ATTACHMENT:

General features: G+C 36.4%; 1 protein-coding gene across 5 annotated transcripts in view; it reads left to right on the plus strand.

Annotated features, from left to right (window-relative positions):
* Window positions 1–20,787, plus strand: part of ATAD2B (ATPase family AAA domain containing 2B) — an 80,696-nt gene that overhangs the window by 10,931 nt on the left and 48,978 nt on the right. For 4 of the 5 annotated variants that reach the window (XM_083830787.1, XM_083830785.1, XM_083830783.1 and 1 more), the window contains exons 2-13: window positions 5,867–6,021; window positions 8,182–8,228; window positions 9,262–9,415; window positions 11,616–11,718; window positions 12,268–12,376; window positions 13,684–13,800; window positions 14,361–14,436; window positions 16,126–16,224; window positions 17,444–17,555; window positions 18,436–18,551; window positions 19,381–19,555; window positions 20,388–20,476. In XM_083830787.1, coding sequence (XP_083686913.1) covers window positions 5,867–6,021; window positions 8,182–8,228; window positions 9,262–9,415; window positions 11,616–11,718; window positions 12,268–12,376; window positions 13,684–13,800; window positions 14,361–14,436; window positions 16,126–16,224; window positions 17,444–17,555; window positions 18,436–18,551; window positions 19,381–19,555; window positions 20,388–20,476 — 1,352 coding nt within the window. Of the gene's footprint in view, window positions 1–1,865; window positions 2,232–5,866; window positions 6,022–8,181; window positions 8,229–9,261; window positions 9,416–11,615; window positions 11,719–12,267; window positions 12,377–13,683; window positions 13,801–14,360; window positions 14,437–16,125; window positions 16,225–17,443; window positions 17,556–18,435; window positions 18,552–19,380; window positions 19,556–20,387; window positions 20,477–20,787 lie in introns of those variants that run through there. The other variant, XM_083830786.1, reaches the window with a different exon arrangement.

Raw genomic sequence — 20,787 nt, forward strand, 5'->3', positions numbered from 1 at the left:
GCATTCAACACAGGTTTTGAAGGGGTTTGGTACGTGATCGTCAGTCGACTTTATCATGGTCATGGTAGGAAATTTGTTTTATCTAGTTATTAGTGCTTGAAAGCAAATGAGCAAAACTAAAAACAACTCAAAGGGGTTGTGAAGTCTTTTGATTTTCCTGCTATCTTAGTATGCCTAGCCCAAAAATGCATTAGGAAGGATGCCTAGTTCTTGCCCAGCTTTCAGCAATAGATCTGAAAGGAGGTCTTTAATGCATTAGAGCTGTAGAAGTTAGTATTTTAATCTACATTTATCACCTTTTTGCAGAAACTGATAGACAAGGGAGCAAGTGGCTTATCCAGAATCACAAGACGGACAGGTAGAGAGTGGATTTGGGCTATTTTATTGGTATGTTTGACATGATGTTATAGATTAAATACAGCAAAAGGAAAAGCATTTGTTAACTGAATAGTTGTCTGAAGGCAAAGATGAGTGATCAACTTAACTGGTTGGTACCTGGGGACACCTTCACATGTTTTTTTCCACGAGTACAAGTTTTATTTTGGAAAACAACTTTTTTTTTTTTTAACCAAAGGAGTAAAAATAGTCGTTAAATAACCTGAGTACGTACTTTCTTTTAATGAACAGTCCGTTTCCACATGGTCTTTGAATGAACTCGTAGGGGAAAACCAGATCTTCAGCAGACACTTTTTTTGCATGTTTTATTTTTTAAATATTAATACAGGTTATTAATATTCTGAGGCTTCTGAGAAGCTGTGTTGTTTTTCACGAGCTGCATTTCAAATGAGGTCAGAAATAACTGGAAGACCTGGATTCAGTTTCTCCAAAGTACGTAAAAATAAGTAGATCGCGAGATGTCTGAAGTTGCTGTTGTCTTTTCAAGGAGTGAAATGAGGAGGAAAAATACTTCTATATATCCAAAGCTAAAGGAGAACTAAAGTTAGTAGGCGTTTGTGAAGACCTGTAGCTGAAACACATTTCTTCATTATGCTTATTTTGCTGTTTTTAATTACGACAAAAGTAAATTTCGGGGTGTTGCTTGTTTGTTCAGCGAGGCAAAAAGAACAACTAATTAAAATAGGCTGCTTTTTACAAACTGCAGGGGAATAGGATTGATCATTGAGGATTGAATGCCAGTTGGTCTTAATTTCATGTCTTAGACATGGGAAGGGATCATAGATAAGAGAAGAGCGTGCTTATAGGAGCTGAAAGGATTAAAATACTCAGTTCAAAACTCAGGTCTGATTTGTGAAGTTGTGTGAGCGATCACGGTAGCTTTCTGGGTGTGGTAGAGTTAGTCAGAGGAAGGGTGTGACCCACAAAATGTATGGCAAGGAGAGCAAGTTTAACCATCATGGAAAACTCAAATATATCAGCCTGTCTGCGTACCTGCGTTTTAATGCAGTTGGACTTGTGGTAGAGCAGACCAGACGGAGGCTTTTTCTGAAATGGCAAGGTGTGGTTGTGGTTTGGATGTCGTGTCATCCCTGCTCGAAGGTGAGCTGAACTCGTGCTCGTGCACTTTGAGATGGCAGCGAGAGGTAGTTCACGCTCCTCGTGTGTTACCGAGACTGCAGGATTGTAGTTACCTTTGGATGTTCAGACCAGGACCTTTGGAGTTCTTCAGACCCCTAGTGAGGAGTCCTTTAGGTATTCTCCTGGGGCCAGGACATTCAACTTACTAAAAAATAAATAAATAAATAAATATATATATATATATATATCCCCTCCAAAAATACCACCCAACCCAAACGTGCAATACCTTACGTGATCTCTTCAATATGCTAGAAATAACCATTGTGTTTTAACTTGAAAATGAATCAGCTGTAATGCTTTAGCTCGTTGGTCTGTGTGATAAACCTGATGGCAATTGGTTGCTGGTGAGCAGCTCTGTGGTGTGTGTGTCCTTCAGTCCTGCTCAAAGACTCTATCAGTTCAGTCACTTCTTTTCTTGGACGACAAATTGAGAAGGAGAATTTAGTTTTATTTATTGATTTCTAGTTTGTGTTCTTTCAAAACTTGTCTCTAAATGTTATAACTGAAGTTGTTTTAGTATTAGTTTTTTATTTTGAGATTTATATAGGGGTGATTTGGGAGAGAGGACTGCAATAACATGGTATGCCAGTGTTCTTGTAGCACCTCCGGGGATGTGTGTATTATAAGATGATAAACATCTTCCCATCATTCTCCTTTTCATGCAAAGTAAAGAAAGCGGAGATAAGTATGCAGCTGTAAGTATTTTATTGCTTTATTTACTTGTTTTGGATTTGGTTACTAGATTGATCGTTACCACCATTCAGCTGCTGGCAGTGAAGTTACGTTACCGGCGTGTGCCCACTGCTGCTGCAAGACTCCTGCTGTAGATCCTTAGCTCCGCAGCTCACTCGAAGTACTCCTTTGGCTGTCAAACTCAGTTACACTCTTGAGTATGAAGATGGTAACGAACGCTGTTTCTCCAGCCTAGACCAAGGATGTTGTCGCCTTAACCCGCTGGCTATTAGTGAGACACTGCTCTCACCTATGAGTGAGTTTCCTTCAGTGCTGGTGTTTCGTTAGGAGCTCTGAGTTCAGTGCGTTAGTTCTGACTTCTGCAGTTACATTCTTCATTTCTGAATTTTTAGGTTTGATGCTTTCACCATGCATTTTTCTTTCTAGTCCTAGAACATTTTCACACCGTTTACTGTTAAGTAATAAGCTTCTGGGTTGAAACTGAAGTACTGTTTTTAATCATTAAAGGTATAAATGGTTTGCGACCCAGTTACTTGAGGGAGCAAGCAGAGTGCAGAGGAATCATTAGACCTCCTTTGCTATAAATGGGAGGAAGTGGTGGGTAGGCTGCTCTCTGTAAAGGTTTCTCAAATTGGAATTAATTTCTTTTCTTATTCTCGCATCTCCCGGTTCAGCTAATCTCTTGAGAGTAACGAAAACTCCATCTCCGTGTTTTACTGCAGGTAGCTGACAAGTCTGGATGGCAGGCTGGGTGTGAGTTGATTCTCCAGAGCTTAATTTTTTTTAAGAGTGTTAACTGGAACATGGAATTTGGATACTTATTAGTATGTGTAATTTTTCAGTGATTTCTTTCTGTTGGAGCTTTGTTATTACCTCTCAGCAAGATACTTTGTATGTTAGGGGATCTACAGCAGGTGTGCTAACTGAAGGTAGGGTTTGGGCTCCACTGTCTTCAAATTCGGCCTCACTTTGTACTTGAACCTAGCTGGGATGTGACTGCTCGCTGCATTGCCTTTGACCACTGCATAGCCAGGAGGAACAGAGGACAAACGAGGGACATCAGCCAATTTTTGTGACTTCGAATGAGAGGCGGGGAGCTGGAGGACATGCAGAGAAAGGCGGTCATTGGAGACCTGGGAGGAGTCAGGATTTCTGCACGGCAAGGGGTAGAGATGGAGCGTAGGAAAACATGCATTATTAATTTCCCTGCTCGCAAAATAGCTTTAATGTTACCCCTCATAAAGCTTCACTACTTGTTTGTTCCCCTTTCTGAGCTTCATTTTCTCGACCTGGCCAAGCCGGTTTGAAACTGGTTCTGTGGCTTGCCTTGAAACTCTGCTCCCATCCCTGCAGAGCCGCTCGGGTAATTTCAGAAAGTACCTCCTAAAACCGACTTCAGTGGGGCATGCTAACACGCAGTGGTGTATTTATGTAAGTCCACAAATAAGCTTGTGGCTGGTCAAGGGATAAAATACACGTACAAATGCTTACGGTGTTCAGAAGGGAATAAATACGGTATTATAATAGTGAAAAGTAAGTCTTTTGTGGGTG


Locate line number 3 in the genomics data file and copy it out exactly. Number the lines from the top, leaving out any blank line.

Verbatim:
* Window positions 1–20,787, plus strand: part of ATAD2B (ATPase family AAA domain containing 2B) — an 80,696-nt gene that overhangs the window by 10,931 nt on the left and 48,978 nt on the right. For 4 of the 5 annotated variants that reach the window (XM_083830787.1, XM_083830785.1, XM_083830783.1 and 1 more), the window contains exons 2-13: window positions 5,867–6,021; window positions 8,182–8,228; window positions 9,262–9,415; window positions 11,616–11,718; window positions 12,268–12,376; window positions 13,684–13,800; window positions 14,361–14,436; window positions 16,126–16,224; window positions 17,444–17,555; window positions 18,436–18,551; window positions 19,381–19,555; window positions 20,388–20,476. In XM_083830787.1, coding sequence (XP_083686913.1) covers window positions 5,867–6,021; window positions 8,182–8,228; window positions 9,262–9,415; window positions 11,616–11,718; window positions 12,268–12,376; window positions 13,684–13,800; window positions 14,361–14,436; window positions 16,126–16,224; window positions 17,444–17,555; window positions 18,436–18,551; window positions 19,381–19,555; window positions 20,388–20,476 — 1,352 coding nt within the window. Of the gene's footprint in view, window positions 1–1,865; window positions 2,232–5,866; window positions 6,022–8,181; window positions 8,229–9,261; window positions 9,416–11,615; window positions 11,719–12,267; window positions 12,377–13,683; window positions 13,801–14,360; window positions 14,437–16,125; window positions 16,225–17,443; window positions 17,556–18,435; window positions 18,552–19,380; window positions 19,556–20,387; window positions 20,477–20,787 lie in introns of those variants that run through there. The other variant, XM_083830786.1, reaches the window with a different exon arrangement.